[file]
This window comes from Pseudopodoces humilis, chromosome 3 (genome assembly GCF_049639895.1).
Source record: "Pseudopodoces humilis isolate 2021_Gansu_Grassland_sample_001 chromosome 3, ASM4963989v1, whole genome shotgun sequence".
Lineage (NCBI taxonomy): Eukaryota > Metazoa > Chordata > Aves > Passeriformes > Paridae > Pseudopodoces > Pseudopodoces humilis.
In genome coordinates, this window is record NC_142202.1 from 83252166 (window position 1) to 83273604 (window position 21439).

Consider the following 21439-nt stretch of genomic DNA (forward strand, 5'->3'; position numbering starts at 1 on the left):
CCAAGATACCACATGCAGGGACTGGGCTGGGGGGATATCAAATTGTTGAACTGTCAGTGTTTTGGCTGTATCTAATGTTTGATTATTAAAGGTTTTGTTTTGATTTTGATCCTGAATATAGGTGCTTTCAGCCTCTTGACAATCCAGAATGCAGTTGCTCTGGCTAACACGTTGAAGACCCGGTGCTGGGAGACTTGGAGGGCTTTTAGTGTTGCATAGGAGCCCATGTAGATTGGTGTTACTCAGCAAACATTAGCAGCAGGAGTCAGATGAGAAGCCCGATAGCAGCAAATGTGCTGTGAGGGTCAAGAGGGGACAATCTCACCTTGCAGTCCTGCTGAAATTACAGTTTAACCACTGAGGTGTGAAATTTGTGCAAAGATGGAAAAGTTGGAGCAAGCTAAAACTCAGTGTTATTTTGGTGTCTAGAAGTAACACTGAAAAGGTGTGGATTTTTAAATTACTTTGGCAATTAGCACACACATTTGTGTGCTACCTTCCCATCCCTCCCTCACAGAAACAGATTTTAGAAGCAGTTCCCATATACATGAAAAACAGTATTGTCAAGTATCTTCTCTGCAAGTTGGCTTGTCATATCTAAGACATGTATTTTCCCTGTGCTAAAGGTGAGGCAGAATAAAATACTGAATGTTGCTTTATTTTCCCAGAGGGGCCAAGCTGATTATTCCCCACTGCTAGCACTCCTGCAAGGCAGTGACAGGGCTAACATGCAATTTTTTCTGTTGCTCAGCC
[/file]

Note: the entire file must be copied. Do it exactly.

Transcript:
This window comes from Pseudopodoces humilis, chromosome 3 (genome assembly GCF_049639895.1).
Source record: "Pseudopodoces humilis isolate 2021_Gansu_Grassland_sample_001 chromosome 3, ASM4963989v1, whole genome shotgun sequence".
Lineage (NCBI taxonomy): Eukaryota > Metazoa > Chordata > Aves > Passeriformes > Paridae > Pseudopodoces > Pseudopodoces humilis.
In genome coordinates, this window is record NC_142202.1 from 83252166 (window position 1) to 83273604 (window position 21439).

Consider the following 21439-nt stretch of genomic DNA (forward strand, 5'->3'; position numbering starts at 1 on the left):
CCAAGATACCACATGCAGGGACTGGGCTGGGGGGATATCAAATTGTTGAACTGTCAGTGTTTTGGCTGTATCTAATGTTTGATTATTAAAGGTTTTGTTTTGATTTTGATCCTGAATATAGGTGCTTTCAGCCTCTTGACAATCCAGAATGCAGTTGCTCTGGCTAACACGTTGAAGACCCGGTGCTGGGAGACTTGGAGGGCTTTTAGTGTTGCATAGGAGCCCATGTAGATTGGTGTTACTCAGCAAACATTAGCAGCAGGAGTCAGATGAGAAGCCCGATAGCAGCAAATGTGCTGTGAGGGTCAAGAGGGGACAATCTCACCTTGCAGTCCTGCTGAAATTACAGTTTAACCACTGAGGTGTGAAATTTGTGCAAAGATGGAAAAGTTGGAGCAAGCTAAAACTCAGTGTTATTTTGGTGTCTAGAAGTAACACTGAAAAGGTGTGGATTTTTAAATTACTTTGGCAATTAGCACACACATTTGTGTGCTACCTTCCCATCCCTCCCTCACAGAAACAGATTTTAGAAGCAGTTCCCATATACATGAAAAACAGTATTGTCAAGTATCTTCTCTGCAAGTTGGCTTGTCATATCTAAGACATGTATTTTCCCTGTGCTAAAGGTGAGGCAGAATAAAATACTGAATGTTGCTTTATTTTCCCAGAGGGGCCAAGCTGATTATTCCCCACTGCTAGCACTCCTGCAAGGCAGTGACAGGGCTAACATGCAATTTTTTCTGTTGCTCAGCC